As we continue to recover from a global recession and look to the future, it’s imperative that we build more entrepreneurial-driven academic institutions. Not only will this provide the foundation for much-needed innovation, it also will strengthen economies by providing jobs and fostering sustainable growth in enterprises.
Lessons can be learned from universities around the world about accelerating entrepreneurship. They can provide the model for how to create clusters of commercially successful startups around research-driven institutions. However, the success of that model largely depends on the role of the business school within that university setting.
I was recently invited to give a talk for Knowledge Stream in Russia about entrepreneurship and cross-cultural issues. This is similar to a Ted Talk, but I spoke via videoconference from Cambridge to a live audience in Moscow. There is growing interest in entrepreneurship in Russia, especially among younger people, but it’s still a very new and emerging area. In fact, Russia is one of the countries with the lowest entrepreneurial intention rates. The request for a talk on this topic was encouraging.
I began my talk highlighting some of the trends worldwide in entrepreneurship. I analyzed many studies to identify these trends, but one of the most useful was conducted by the Global Entrepreneurship Monitor. According to GEM, we’ve seen a big increase in early-stage activity since 2011. In 16 developing economies, it has increased about 25%. Three developing countries in particular saw above average rates of growth in terms of new startups: Argentina, Chile and China.
Intent to start a business is highest in emerging economies. People in those areas are most likely to see opportunities and believe in their ability to start a business. They hold entrepreneurship in high regard. Expectations to start a business are also higher in certain developing economies like China, Chile and Brazil. Interestingly, those measures tend to fall as countries rise in economic development.
During my recent visit to Seattle with MIT Sloan’s Technology Club, the city impressed me as a vibrant, outdoorsy town with a dynamic technological ecosystem. And man, do Seattleites love their teams.
As a native of Boston — a city famous for its rabid sports culture — I have to hand it to Seattle, whose fans regularly cause earthquakes by cheering for their football team. (According to seismologists, Seahawks fans shook the ground under CenturyLink Field during the recent playoff game against the New Orleans Saints, causing the second Seattle fan-generated earthquake in three years.) Respect.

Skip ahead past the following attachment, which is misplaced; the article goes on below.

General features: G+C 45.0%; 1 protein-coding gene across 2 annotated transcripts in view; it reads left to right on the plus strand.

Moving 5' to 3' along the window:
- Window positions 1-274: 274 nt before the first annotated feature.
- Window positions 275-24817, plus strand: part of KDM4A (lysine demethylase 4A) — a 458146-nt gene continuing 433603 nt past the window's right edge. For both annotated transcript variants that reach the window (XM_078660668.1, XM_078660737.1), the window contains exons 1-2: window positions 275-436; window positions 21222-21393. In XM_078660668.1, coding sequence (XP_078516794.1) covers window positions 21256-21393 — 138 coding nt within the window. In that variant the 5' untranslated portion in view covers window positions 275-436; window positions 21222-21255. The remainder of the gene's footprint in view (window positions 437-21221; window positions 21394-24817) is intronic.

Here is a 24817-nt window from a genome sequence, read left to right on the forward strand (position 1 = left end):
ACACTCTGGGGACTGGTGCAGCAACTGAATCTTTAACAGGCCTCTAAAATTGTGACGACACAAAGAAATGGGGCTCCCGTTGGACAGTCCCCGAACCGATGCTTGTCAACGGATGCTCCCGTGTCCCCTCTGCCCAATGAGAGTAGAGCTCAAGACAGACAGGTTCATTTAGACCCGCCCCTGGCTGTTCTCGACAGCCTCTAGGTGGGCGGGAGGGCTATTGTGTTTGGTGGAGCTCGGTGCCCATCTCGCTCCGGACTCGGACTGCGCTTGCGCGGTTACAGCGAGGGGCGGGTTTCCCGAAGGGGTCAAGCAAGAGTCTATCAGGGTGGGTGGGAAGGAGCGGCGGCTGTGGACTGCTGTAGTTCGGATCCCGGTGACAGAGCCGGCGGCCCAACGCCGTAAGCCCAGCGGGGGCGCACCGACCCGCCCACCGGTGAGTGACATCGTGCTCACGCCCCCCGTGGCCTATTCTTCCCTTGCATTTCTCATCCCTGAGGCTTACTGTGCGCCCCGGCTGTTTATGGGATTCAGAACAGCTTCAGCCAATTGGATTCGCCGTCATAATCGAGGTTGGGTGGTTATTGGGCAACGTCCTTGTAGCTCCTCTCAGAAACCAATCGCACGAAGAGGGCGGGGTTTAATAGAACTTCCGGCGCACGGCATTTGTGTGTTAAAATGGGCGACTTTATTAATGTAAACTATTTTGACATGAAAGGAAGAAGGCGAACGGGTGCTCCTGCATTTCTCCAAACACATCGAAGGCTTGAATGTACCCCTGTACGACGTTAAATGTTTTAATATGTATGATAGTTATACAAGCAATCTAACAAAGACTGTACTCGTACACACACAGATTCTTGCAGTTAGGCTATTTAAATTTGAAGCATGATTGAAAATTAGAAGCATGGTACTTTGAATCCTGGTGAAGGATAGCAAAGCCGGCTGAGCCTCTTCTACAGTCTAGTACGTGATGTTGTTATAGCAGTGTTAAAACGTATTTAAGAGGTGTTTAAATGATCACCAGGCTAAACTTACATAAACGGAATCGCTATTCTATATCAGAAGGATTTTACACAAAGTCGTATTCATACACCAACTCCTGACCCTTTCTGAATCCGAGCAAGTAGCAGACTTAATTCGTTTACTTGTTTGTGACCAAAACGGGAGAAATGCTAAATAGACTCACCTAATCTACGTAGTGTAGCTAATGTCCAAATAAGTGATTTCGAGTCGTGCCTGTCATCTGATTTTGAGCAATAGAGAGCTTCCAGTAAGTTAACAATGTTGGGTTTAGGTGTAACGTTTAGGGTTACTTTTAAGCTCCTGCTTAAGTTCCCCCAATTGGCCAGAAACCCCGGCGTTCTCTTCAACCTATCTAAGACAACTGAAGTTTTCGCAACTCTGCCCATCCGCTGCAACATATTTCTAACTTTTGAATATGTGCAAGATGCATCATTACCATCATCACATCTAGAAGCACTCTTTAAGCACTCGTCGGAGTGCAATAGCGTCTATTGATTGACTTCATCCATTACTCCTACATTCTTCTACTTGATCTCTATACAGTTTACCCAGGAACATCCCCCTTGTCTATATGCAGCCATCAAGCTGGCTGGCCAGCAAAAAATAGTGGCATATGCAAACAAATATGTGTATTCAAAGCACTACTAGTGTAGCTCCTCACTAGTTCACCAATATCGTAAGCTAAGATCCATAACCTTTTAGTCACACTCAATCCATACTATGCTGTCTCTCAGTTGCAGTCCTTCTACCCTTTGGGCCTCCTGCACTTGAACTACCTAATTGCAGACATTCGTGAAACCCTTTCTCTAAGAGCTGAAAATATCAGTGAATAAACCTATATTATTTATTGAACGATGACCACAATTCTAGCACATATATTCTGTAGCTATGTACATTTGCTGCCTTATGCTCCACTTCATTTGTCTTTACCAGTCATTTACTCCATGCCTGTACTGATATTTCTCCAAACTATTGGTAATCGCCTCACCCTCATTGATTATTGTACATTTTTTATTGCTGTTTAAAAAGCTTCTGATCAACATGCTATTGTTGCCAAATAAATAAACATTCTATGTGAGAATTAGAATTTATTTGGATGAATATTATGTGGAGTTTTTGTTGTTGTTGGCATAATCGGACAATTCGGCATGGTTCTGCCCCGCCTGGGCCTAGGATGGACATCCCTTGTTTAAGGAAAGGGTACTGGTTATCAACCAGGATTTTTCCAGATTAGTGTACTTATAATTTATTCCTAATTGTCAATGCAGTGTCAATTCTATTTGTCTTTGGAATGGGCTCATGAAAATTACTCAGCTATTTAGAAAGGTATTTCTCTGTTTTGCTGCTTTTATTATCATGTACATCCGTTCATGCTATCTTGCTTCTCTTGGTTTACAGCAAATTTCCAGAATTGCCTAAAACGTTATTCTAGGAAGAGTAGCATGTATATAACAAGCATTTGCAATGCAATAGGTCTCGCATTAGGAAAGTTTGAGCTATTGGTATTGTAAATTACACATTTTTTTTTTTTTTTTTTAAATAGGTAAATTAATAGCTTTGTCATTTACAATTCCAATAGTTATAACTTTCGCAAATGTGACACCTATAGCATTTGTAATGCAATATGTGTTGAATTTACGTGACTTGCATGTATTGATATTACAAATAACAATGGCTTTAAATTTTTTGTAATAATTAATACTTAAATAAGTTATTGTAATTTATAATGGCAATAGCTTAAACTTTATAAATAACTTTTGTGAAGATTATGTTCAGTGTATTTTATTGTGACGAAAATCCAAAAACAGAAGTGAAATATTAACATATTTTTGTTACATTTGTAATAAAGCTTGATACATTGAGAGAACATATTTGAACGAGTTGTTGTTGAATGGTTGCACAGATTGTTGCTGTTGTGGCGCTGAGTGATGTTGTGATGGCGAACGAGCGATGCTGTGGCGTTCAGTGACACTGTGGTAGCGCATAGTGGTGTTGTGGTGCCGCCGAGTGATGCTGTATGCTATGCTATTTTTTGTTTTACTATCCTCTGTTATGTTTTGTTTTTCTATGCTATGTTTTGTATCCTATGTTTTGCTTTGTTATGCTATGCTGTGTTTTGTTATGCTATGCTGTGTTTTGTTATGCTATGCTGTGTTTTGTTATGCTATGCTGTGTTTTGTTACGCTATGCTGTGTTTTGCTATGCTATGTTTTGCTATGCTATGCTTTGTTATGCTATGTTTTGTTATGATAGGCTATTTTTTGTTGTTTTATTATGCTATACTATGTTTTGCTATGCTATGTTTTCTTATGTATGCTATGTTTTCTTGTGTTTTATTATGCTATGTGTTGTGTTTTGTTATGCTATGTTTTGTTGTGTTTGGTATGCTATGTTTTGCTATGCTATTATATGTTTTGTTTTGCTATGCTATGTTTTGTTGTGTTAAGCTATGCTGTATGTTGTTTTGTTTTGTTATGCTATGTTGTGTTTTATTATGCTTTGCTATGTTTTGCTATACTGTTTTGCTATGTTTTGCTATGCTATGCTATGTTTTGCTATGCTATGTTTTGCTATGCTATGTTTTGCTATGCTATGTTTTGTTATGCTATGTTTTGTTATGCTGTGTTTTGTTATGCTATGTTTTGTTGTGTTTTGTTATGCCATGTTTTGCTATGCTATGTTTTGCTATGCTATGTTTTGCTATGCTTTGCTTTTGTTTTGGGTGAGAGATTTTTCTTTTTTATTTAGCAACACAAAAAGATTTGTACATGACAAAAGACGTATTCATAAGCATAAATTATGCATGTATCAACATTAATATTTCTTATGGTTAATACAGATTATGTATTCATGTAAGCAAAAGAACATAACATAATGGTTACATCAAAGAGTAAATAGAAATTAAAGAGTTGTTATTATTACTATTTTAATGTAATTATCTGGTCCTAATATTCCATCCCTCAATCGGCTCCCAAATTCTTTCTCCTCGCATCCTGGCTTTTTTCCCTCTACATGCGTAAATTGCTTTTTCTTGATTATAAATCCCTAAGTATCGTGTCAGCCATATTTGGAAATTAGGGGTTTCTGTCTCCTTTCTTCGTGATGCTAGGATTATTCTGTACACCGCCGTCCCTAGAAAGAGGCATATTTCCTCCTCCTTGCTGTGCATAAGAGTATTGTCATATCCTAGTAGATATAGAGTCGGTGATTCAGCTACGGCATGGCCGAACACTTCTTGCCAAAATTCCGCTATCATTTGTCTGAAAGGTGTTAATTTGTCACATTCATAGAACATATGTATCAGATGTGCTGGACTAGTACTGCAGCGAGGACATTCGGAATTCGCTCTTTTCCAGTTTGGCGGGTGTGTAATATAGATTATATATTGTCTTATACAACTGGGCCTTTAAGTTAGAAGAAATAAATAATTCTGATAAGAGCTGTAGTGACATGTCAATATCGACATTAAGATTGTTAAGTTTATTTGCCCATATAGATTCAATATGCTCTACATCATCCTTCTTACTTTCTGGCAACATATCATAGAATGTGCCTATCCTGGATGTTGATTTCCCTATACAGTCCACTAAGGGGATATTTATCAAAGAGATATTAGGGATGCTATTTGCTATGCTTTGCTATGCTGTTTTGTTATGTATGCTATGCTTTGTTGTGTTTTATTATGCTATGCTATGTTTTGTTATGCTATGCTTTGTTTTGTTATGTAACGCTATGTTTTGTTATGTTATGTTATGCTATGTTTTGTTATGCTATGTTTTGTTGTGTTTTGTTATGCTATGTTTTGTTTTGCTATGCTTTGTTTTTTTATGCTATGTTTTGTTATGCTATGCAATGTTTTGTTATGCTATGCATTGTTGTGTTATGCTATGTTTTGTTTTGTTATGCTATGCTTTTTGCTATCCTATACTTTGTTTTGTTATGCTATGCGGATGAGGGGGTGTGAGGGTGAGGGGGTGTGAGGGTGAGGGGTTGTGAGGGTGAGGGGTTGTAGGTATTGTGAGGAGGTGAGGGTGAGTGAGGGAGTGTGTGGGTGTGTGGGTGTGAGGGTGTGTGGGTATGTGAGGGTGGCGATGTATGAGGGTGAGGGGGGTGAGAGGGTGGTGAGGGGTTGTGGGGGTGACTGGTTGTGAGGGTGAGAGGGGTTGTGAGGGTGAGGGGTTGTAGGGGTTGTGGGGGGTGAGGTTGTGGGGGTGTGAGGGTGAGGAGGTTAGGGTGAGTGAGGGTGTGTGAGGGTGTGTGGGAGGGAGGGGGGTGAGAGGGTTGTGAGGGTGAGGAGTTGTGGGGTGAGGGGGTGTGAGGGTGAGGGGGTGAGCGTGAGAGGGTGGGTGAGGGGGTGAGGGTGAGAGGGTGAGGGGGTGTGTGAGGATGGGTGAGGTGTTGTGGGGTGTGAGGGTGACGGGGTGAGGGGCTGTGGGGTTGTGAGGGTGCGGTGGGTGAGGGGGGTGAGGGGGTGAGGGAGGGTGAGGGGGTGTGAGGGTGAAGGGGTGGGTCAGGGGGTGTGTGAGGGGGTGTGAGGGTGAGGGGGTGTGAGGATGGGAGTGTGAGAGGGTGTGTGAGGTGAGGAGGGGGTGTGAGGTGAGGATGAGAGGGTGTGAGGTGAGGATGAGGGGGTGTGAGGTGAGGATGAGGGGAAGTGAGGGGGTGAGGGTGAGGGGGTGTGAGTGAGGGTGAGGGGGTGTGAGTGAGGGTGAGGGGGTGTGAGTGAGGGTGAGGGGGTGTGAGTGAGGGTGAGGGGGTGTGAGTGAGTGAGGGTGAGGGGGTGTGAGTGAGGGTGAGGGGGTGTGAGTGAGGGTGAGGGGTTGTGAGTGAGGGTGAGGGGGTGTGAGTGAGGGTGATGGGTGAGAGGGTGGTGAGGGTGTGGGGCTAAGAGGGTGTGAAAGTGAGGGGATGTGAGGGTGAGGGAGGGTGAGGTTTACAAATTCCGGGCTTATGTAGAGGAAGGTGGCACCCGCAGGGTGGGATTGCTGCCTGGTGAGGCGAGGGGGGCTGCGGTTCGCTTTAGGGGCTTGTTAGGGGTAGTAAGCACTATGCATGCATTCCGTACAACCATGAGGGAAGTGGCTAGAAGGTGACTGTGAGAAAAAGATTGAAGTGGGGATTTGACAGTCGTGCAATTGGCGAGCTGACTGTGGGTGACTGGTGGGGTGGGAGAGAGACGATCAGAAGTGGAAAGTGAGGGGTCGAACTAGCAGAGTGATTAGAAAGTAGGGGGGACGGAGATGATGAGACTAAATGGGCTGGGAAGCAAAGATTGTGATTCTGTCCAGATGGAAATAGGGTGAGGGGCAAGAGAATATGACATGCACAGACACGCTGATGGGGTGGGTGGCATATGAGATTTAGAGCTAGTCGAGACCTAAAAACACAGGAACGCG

Fervent fans aside, what I found most striking about the city was its entrepreneurial spirit. Sure, I knew about the creative work done by Seattle’s blue chip behemoths: Microsoft and Amazon. But I hadn’t appreciated the city’s thriving startup culture.
As we dig out of the first snowstorm of the year, we are reminded of one of the great appeals of Silicon Valley: the beautiful weather! And yet we both see – having just co-taught a course at MIT looking at entrepreneurial regions around the world – that Greater Boston and Massachusetts have many sources of competitive advantage that still make it a leading global hub for entrepreneurship and innovation, with new opportunities in 2014.
As an ecosystem, our New Year’s resolution should be to do all we can to ensure that the whole is greater than the sum of the parts. This is not always easy: research at MIT has taught us that at least five key stakeholder groups matter in such an entrepreneurial ecosystem – a model we refer to as the ‘pentacle’, consisting of: entrepreneurs, universities and ‘risk capital’ (of course), but also large corporations and even government policy makers.
Britain is well known as the site of the world’s first Industrial Revolution, but until recently London – home of the scientific and financial revolutions that preceded industrialization – was rarely considered an entrepreneurial hotspot since then.
London seemed simply not to have captured the kind of world-class, innovation-driven entrepreneurship that has propelled Silicon Valley and Kendall Square to international acclaim.
Seeking to play my role in helping London recapture some of its entrepreneurial tradition, I took up a post in Fall 2012 as a Visiting Scholar at MIT Sloan on behalf of the British Government. For the previous five years, I had been Britain’s Consul General to New England focused on transatlantic business development and had moved the Consulate into One Broadway (aka E70) to deepen the links with MIT, Kendall Square and the high-tech sectors.